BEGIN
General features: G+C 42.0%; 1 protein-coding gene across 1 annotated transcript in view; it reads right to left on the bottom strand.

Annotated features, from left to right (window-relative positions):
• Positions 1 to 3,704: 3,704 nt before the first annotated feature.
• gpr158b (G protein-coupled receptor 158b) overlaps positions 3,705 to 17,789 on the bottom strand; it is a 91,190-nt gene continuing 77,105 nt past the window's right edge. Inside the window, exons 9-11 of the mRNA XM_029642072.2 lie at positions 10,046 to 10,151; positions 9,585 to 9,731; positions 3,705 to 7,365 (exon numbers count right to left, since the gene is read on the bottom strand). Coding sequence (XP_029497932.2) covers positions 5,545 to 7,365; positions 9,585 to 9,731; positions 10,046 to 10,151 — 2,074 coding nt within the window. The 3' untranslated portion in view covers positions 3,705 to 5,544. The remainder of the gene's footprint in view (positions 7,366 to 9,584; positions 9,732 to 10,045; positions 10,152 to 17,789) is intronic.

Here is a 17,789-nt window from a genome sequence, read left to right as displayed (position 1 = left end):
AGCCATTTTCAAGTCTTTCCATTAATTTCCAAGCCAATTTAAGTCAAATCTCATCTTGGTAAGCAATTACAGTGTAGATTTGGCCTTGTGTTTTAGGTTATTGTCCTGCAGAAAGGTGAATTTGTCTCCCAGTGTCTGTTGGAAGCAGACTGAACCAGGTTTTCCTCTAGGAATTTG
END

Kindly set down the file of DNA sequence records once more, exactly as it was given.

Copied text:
General features: G+C 42.0%; 1 protein-coding gene across 1 annotated transcript in view; it reads right to left on the bottom strand.

Annotated features, from left to right (window-relative positions):
• Positions 1 to 3,704: 3,704 nt before the first annotated feature.
• gpr158b (G protein-coupled receptor 158b) overlaps positions 3,705 to 17,789 on the bottom strand; it is a 91,190-nt gene continuing 77,105 nt past the window's right edge. Inside the window, exons 9-11 of the mRNA XM_029642072.2 lie at positions 10,046 to 10,151; positions 9,585 to 9,731; positions 3,705 to 7,365 (exon numbers count right to left, since the gene is read on the bottom strand). Coding sequence (XP_029497932.2) covers positions 5,545 to 7,365; positions 9,585 to 9,731; positions 10,046 to 10,151 — 2,074 coding nt within the window. The 3' untranslated portion in view covers positions 3,705 to 5,544. The remainder of the gene's footprint in view (positions 7,366 to 9,584; positions 9,732 to 10,045; positions 10,152 to 17,789) is intronic.

Here is a 17,789-nt window from a genome sequence, read left to right as displayed (position 1 = left end):
AGCCATTTTCAAGTCTTTCCATTAATTTCCAAGCCAATTTAAGTCAAATCTCATCTTGGTAAGCAATTACAGTGTAGATTTGGCCTTGTGTTTTAGGTTATTGTCCTGCAGAAAGGTGAATTTGTCTCCCAGTGTCTGTTGGAAGCAGACTGAACCAGGTTTTCCTCTAGGAATTTG